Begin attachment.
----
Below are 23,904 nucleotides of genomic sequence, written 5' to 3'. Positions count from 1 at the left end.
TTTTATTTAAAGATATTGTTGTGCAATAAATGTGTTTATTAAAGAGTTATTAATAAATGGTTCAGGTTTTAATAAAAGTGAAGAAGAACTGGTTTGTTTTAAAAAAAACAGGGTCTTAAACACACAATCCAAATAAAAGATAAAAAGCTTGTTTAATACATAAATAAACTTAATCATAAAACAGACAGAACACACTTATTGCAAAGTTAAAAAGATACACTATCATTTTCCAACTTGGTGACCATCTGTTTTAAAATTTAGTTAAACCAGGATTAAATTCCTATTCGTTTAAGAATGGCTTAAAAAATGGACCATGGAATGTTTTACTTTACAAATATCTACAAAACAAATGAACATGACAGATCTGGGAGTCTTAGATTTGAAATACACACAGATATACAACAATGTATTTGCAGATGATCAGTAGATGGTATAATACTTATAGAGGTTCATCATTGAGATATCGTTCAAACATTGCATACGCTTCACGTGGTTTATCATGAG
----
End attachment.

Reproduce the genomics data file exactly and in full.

Below are 23,904 nucleotides of genomic sequence, written 5' to 3'. Positions count from 1 at the left end.
TTTTATTTAAAGATATTGTTGTGCAATAAATGTGTTTATTAAAGAGTTATTAATAAATGGTTCAGGTTTTAATAAAAGTGAAGAAGAACTGGTTTGTTTTAAAAAAAACAGGGTCTTAAACACACAATCCAAATAAAAGATAAAAAGCTTGTTTAATACATAAATAAACTTAATCATAAAACAGACAGAACACACTTATTGCAAAGTTAAAAAGATACACTATCATTTTCCAACTTGGTGACCATCTGTTTTAAAATTTAGTTAAACCAGGATTAAATTCCTATTCGTTTAAGAATGGCTTAAAAAATGGACCATGGAATGTTTTACTTTACAAATATCTACAAAACAAATGAACATGACAGATCTGGGAGTCTTAGATTTGAAATACACACAGATATACAACAATGTATTTGCAGATGATCAGTAGATGGTATAATACTTATAGAGGTTCATCATTGAGATATCGTTCAAACATTGCATACGCTTCACGTGGTTTATCATGAG